Unfortunately, the actual plot of the story does not always seem especially coherent.  Rather than following a continuous timeline, the story seems at first like a series of short fiction pieces.  Each piece gives a brief story of a small slice of time and space.  Many of the civilizations and characters that are introduced this way simply disappear, never to be referenced again.  It takes quite some time for Christian Brannock to come clear as the main character of the novel.  It takes even longer for a noticeable plot to emerge.  There is not much tension for most of the novel, because there just isn’t much direction or character development.  By the end, I did appreciate the thematic relevance of the one-off stories featuring minor characters—I believe the intention was to show the affect of an increasingly powerful, benevolent AI on human society.  However, I still felt that this connecting thread was too tenuous to hold the meandering story together as a novel.

Despite this complaint, the book did address some very interesting ideas.  Through the all-powerful AI’s, it explored the idea of a benevolent God who allowed suffering to exist.  This brought up questions about the importance of strife to drive technological progress and the importance of free will to keep the human mind from despair.  It also explored what constitutes personhood, and the meaning of death.  If one can generate an emulation of a human personality, and it has self-determination, then is that emulation different in any appreciable way from an actual human being?  If not, then wouldn’t shutting down that program be an act of murder?  For that matter, when a simulated personality assimilates into a larger machine consciousness, is the subsummation of the individual personality death, even though their program does continue to exist? Anderson did not provide any easy answers, perhaps because there aren’t any.  In any case, I enjoyed seeing these kinds of questions addressed through the lens of far future science fiction.

My Rating: 3/5

Genesis is a contemplative story covering a huge timescale.  It uses science fiction and near omnipotent AIs to raise many ideas that are almost theological in nature, such as the problem of pain, the definition of self, and the meaning of death.  The story is also deeply concerned with questions of free will, and the effect that an actively interfering ‘God’, even a benevolent one, would have on human society.  While I enjoyed Genesis for its sense of wonder and thoughtful consideration of these and other ideas, it left me a little cold as a novel.  It took quite some time to develop anything resembling a protagonist and a plot, and it constantly digressed into seemingly irrelevant short stories about characters and civilizations that would never be referenced again.  While these stories had thematic relevance, I didn’t feel like it was enough to hold it together as a coherent story.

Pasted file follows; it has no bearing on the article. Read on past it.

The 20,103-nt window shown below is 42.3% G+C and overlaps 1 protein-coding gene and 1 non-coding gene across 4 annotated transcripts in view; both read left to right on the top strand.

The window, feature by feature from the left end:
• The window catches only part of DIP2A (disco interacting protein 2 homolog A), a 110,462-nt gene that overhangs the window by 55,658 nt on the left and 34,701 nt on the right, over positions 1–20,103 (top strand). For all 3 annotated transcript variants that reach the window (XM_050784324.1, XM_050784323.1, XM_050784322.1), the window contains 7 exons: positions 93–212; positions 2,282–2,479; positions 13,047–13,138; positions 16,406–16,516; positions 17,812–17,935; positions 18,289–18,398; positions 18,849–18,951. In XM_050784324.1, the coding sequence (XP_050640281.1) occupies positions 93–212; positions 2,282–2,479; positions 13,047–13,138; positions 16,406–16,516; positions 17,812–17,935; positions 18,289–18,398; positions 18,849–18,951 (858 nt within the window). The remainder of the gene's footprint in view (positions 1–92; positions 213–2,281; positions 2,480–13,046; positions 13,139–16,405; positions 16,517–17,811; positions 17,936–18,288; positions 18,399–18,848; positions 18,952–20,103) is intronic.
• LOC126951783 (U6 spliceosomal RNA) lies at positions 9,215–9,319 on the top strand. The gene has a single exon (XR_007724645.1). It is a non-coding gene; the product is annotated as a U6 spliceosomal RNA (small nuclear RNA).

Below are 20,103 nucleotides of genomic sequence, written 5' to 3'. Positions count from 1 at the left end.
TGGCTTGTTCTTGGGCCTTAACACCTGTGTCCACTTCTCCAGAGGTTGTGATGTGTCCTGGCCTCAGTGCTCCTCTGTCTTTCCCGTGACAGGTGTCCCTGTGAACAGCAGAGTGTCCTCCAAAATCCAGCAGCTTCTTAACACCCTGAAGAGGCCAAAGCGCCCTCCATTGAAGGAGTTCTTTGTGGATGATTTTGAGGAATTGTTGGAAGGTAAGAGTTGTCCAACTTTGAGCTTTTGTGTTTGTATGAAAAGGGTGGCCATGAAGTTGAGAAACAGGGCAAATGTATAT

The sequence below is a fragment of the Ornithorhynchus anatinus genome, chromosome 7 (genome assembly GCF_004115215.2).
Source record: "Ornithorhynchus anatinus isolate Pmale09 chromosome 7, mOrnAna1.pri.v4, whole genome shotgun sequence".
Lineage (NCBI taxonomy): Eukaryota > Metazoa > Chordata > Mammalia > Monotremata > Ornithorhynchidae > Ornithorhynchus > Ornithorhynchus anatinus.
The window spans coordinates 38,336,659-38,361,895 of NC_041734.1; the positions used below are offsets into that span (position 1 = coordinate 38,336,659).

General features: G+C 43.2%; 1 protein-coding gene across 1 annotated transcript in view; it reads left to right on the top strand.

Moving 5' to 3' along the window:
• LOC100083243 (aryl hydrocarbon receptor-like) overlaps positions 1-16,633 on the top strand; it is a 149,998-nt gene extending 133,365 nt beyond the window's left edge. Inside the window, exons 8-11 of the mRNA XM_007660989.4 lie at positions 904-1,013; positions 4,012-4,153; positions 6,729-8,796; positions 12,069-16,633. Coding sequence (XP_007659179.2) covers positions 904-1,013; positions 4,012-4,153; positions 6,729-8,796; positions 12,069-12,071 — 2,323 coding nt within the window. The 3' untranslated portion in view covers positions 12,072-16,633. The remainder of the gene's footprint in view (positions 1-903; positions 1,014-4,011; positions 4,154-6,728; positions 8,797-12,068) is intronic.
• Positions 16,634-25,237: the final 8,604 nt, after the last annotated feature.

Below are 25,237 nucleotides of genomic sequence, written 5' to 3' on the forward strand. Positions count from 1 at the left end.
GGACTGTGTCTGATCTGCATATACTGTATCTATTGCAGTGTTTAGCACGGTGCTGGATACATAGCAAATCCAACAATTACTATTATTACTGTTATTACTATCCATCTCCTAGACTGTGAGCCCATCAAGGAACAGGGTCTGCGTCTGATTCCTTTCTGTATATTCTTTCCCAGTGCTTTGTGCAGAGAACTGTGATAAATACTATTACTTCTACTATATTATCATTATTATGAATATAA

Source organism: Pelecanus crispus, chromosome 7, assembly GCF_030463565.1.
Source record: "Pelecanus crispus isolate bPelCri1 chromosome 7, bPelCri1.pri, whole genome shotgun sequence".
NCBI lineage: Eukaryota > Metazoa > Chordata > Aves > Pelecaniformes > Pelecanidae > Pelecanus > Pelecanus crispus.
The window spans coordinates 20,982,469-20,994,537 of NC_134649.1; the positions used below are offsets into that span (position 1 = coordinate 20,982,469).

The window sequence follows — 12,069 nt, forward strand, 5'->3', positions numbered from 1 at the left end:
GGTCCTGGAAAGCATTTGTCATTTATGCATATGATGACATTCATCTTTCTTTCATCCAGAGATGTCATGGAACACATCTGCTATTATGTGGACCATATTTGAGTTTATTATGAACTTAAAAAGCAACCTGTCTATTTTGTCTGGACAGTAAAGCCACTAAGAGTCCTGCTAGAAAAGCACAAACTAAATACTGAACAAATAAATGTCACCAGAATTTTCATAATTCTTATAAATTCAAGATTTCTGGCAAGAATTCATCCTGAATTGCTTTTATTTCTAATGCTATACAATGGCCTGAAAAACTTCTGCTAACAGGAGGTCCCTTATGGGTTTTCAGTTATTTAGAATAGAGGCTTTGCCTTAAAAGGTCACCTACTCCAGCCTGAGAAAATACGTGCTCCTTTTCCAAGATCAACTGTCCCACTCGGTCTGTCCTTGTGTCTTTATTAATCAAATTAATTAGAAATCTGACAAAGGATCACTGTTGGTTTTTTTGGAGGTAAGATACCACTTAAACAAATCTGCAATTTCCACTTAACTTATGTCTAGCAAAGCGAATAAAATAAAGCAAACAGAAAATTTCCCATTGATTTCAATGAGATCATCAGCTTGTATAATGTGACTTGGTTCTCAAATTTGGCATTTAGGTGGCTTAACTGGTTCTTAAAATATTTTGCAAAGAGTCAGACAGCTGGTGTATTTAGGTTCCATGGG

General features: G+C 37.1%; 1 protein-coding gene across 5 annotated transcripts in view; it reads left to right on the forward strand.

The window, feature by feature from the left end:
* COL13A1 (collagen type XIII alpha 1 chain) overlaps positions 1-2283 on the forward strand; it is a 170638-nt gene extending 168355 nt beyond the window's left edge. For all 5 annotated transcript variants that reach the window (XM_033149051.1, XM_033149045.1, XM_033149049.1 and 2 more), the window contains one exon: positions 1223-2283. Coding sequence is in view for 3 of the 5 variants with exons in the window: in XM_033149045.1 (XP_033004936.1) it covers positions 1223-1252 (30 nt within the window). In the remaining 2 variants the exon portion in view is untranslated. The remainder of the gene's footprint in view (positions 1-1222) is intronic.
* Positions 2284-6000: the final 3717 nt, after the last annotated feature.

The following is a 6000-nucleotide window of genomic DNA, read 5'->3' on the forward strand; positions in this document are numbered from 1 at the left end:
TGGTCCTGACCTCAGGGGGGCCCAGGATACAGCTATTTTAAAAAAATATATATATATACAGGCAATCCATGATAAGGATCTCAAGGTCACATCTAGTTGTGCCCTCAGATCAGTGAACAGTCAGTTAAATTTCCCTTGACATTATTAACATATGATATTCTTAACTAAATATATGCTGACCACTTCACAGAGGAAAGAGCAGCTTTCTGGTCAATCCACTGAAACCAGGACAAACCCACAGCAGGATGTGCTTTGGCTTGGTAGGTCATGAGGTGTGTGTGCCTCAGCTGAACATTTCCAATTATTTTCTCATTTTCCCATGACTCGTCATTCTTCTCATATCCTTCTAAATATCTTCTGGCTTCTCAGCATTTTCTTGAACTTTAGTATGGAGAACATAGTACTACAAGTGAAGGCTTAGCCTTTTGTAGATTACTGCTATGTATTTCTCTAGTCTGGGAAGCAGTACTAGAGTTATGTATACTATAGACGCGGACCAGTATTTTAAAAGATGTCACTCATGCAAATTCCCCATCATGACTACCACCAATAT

Friday, December 14, 2012

Review: The Chronoliths by Robert Charles Wilson

The Chronoliths by Robert Charles Wilson
Published: Tor, 2001
Awards Won: John W. Campbell Award
Awards Nominated: Hugo and Locus SF Awards

The Book:

Scott Warden is a man haunted by the past—and soon to be haunted by the future. In early twenty-first-century Thailand, Scott is an expatriate slacker. Then, one day, he inadvertently witnesses an impossible event: the violent appearance of a 200-foot stone pillar in the forested interior. Its arrival collapses trees for a quarter mile around its base, freezing ice out of the air and emitting a burst of ionizing radiation. It appears to be composed of an exotic form of matter. And the inscription chiseled into it commemorates a military victory—sixteen years in the future.

Shortly afterwards, another, larger pillar arrives in the center of Bangkok-obliterating the city and killing thousands. Over the next several years, human society is transformed by these mysterious arrivals from, seemingly, our own near future. Who is the warlord "Kuin" whose victories they note? Scott wants only to rebuild his life. But some strange loop of causality keeps drawing him in, to the central mystery and a final battle with the future.”

This is the second book I’ve read by Robert Charles Wilson, the first being Spin. The Chronoliths had a lot of basic similarities to Spin, though there are many differences in the details.  Of the two novels, I ended up preferring The Chronoliths, and I am curious to see more of Wilson’s work in the future.

My Thoughts: